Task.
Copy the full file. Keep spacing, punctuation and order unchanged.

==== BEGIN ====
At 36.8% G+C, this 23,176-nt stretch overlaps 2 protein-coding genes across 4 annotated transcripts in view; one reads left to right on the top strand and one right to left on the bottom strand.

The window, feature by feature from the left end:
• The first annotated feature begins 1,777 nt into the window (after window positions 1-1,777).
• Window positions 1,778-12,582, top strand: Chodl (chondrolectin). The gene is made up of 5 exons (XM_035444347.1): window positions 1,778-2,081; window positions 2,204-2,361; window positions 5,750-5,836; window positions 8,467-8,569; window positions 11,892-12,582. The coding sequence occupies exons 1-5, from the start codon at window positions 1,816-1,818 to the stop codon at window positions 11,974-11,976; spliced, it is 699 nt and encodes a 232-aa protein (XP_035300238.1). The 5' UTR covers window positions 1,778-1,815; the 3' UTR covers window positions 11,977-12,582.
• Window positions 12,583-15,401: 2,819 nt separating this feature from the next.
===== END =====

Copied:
At 36.8% G+C, this 23,176-nt stretch overlaps 2 protein-coding genes across 4 annotated transcripts in view; one reads left to right on the top strand and one right to left on the bottom strand.

The window, feature by feature from the left end:
• The first annotated feature begins 1,777 nt into the window (after window positions 1-1,777).
• Window positions 1,778-12,582, top strand: Chodl (chondrolectin). The gene is made up of 5 exons (XM_035444347.1): window positions 1,778-2,081; window positions 2,204-2,361; window positions 5,750-5,836; window positions 8,467-8,569; window positions 11,892-12,582. The coding sequence occupies exons 1-5, from the start codon at window positions 1,816-1,818 to the stop codon at window positions 11,974-11,976; spliced, it is 699 nt and encodes a 232-aa protein (XP_035300238.1). The 5' UTR covers window positions 1,778-1,815; the 3' UTR covers window positions 11,977-12,582.
• Window positions 12,583-15,401: 2,819 nt separating this feature from the next.